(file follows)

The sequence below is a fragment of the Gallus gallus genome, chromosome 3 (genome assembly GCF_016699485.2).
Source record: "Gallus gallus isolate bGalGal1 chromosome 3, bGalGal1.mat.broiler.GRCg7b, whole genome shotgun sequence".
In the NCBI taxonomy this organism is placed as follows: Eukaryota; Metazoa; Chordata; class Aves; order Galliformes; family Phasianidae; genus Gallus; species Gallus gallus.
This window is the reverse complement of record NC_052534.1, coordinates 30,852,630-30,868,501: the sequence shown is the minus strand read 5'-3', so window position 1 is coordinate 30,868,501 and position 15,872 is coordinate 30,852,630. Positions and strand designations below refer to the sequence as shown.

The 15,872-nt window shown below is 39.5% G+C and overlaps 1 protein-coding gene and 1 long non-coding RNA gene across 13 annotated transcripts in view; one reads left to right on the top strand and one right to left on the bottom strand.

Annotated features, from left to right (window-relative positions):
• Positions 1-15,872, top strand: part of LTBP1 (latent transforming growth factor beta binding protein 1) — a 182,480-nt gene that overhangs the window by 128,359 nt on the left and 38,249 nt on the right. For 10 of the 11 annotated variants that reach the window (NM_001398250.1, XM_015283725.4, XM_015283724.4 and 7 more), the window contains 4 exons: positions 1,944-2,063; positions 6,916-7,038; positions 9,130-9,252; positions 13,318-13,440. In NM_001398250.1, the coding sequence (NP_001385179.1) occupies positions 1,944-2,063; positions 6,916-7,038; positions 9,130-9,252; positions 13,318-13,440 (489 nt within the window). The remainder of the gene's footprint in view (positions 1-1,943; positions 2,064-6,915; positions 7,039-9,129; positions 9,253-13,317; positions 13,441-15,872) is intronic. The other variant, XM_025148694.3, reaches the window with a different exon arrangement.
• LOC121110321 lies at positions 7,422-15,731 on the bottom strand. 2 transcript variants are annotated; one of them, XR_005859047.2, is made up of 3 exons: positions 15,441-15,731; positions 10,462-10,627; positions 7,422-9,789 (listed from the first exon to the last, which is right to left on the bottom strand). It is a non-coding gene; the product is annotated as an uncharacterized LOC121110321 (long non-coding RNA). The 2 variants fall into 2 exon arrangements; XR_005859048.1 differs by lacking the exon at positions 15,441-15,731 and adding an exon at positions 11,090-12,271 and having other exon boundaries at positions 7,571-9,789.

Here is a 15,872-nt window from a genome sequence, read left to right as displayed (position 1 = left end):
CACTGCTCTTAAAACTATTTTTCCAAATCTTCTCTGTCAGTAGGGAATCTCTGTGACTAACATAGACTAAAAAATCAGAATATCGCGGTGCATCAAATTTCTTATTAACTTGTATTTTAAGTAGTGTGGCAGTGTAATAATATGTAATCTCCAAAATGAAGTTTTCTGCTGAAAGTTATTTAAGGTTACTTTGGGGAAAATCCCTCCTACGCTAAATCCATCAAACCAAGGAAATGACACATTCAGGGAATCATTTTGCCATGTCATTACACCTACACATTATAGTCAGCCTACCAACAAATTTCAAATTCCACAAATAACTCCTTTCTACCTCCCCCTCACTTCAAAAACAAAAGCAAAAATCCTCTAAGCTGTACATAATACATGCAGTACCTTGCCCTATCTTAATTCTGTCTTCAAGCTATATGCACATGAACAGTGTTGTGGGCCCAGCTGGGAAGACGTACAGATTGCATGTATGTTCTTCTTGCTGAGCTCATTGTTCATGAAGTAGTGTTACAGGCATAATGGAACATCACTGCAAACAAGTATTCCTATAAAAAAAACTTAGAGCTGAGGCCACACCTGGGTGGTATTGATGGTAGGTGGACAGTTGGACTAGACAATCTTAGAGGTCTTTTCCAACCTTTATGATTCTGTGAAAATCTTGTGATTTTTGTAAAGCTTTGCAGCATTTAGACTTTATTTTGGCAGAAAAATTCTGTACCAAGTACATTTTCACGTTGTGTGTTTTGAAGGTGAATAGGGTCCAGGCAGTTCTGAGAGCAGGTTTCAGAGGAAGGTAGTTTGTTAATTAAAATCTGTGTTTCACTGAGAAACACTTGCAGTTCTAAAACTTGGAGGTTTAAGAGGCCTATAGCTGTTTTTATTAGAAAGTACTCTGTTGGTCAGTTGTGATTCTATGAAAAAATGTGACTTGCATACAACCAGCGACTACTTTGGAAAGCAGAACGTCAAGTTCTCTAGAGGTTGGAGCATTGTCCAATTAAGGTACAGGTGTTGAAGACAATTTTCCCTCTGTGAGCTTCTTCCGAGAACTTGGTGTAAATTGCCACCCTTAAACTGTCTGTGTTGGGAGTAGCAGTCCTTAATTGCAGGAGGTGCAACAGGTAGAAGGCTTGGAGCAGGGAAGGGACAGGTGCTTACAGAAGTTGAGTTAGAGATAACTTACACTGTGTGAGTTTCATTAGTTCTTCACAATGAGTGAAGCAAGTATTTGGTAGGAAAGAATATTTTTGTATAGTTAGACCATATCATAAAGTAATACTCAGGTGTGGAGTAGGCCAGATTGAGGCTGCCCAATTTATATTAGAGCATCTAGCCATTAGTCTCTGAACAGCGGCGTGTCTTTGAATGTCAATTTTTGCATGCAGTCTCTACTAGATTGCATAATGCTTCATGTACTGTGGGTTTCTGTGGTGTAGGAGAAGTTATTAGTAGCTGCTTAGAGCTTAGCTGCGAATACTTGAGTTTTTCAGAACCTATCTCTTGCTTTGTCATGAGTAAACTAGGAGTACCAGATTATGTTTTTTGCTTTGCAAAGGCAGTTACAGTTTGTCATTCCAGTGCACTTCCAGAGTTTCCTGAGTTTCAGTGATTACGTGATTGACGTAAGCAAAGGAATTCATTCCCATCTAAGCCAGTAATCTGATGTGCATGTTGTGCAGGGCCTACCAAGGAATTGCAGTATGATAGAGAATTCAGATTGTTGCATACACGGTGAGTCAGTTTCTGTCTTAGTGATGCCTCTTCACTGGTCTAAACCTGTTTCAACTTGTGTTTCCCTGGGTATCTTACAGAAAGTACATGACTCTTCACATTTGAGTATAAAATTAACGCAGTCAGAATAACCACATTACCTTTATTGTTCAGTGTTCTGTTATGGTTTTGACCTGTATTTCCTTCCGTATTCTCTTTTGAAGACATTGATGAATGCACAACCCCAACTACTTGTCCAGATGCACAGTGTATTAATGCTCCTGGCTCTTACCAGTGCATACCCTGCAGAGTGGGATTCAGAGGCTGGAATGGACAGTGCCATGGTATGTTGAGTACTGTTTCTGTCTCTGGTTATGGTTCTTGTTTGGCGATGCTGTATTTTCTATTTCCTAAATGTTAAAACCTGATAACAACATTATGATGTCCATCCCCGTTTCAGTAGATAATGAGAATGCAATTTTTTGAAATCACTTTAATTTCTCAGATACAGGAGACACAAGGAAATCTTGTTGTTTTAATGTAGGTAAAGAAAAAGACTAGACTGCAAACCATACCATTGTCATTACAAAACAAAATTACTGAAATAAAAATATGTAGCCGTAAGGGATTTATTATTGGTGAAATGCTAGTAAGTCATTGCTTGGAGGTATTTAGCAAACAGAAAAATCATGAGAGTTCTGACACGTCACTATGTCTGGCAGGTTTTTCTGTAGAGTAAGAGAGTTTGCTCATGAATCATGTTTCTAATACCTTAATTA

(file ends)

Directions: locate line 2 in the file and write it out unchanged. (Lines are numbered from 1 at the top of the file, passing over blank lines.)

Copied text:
Source record: "Gallus gallus isolate bGalGal1 chromosome 3, bGalGal1.mat.broiler.GRCg7b, whole genome shotgun sequence".